Traditional gender roles, patriarchal practices, economic inequalities, inefficient land registry, and lack of accountability in the land sector, are some of the obstacles that still block women’s advancement in the country. 

Patriarchal practices
Mr Ronny Olao, the Lira District gender officer, admits that patriarchal practices affect the country’s pro-gender policies. 
“There are no allocated resources specifically meant to address the issues of women’s rights to land,” he says. 
Ms Stella Rose Akutui, LANDnet Uganda’s capacity building and networking officer, says there is a need to build the capacity of women on land rights. 
“There are violations of land rights in our communities but how do we empower these women or those men deep down in the villages to be able to be assertive,” she asks. 

Ms Akutui says, “If your land is grabbed and you don’t know anything, you don’t know any procedure, and you don’t know any office, how do you even start? Do you stand any chance to gain justice? The answer is No,” 
She says LANDnet has identified members of the community called champions whom they have empowered to address issues of land rights. 
“Champions are like ambassadors, she says. In case anyone has an issue in their community, they can run to that person, who has been trained in land laws,” Ms Akutui says.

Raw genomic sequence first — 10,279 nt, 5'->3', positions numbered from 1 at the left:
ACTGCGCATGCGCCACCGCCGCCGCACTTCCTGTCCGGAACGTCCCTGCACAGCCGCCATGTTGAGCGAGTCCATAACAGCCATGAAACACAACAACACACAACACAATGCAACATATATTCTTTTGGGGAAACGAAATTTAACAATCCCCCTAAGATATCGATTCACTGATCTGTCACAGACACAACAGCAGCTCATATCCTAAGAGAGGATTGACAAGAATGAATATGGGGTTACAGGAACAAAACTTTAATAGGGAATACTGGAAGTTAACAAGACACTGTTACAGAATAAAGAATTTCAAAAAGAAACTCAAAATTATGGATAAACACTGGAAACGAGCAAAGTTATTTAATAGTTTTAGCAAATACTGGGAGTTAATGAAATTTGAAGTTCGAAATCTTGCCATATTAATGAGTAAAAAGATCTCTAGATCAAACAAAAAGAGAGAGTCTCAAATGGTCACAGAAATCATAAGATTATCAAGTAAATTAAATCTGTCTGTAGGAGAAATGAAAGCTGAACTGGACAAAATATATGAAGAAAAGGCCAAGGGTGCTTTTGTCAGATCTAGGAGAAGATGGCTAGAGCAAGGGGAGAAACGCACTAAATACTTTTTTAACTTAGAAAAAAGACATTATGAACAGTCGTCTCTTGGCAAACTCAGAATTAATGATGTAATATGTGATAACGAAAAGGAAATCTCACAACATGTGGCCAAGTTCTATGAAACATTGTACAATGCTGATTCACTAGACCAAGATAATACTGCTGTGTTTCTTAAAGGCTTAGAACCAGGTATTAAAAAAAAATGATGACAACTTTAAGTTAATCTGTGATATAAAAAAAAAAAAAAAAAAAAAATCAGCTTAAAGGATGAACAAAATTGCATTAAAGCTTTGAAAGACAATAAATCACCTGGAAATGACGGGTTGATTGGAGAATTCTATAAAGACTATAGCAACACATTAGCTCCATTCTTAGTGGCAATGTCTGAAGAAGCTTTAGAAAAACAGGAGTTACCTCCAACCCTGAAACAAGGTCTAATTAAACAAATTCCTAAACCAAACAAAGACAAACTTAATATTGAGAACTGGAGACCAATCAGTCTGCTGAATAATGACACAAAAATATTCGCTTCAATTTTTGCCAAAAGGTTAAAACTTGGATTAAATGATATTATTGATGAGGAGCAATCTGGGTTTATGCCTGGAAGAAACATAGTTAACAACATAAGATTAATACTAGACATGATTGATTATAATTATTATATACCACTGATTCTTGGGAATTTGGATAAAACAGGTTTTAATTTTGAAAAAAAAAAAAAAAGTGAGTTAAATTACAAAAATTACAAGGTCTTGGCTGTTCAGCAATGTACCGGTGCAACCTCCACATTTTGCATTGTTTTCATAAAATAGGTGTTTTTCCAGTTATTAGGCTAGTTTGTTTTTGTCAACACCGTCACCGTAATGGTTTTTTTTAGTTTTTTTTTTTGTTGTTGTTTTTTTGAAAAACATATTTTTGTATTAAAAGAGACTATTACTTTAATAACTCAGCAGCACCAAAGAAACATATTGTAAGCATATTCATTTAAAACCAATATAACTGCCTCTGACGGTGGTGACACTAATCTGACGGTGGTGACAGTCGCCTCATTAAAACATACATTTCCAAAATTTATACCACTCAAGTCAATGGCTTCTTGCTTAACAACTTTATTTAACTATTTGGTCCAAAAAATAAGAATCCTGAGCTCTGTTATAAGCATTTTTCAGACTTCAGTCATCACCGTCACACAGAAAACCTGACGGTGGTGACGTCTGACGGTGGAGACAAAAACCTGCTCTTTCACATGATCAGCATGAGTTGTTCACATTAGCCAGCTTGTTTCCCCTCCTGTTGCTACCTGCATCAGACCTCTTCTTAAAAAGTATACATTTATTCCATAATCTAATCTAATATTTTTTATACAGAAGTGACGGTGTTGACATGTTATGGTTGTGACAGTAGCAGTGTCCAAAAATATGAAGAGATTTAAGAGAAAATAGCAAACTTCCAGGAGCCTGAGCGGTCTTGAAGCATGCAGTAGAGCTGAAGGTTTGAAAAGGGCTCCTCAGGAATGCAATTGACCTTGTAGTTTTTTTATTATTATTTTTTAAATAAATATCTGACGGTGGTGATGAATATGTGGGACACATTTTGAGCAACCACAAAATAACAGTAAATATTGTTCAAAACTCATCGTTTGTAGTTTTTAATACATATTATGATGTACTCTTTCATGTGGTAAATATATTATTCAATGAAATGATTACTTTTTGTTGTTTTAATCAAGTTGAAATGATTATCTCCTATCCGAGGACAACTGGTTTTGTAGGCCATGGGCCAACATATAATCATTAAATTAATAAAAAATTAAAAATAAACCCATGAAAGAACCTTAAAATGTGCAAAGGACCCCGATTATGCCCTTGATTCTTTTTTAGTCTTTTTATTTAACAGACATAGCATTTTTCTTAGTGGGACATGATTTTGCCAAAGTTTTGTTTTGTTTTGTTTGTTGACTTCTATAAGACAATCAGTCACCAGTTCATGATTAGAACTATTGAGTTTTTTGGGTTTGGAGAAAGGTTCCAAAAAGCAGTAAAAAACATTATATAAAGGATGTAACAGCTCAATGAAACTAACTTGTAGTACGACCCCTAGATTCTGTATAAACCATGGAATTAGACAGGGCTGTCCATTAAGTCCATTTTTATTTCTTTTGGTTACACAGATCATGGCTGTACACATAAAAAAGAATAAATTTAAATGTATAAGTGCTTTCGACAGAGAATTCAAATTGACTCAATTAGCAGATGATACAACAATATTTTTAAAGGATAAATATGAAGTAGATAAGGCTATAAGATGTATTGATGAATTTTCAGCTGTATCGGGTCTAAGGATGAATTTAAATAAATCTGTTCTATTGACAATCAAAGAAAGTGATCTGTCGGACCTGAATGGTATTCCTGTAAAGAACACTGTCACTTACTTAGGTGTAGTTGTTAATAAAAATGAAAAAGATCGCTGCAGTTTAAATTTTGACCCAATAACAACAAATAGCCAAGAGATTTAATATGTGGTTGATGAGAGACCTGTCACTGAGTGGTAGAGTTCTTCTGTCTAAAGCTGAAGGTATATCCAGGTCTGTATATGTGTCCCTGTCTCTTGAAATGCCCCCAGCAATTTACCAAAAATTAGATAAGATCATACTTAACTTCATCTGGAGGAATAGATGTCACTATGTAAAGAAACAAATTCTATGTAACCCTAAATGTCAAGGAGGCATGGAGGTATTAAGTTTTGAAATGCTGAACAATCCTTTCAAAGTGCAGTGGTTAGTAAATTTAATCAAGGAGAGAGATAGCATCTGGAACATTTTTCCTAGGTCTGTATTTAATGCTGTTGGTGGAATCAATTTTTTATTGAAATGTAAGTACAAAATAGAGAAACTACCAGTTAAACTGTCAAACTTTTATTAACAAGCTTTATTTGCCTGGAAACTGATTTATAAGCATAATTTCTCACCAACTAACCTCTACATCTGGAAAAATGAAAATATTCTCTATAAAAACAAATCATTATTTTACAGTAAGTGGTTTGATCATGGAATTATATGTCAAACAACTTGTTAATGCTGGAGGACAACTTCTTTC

Ms Gloria Lanyero, a champion from Gulu District, says though educated, she did not know about land rights.

 Ms Janet Abeja’s husband Moses Guna, with whom they had six children, decided to abandon his family six years ago. He then attempted to sell their piece of land measuring about 16x37x20x32 metres in Lira City, leaving the woman and her children vulnerable to eviction. 
In 2021, Mr Guna resurfaced; this time, not to reunite with the family, but to tear it apart.      

     The woman said her husband sent the area village local council chairman with a letter to inform her that the developed family land had been sold off. The purported buyer was his mother, Ms Beatrice Amongi. 
      Mr Daniel Omara Atubo, the former Lands minister, also the Otengoro Olang clan chief, says when the woman refused to vacate the family matrimony home, Ms Abeja’s brother-in-law, Charles Ogwal Amute, filed a civil suit at the Magistrate’s Court in Lira against his brother. 

     Mr Ogwal Amute accused Mr Guna of selling the land plus three houses on it to their mother and refusing to vacate the property. 
     Daily Monitor has established that Mr Guna did not file any defence nor did he attend any of the court proceedings. The court then passed a judgment in his absence and the woman and her six children were ordered to vacate the contested land. 

     On May 31, 2022, court bailiffs raided the home at Angwetangwet A Cell, Boke Ward in Lira City East Division, and threw out all the occupants and their household possessions. During the eviction, the court agents also destroyed the windows and doors. After the court agents locked the main house and disappeared, members of the community broke the padlocks and forced the children and their mother back into the house.  To date, the woman, who is a prison warder at Lira Prisons, is staying at the disputed home with her children. 

     Ms Abeja’s story is a testament to the struggles women face in attaining land justice. Land rights activists suggest that one way to give women guaranteed land tenure security is land registration and titling.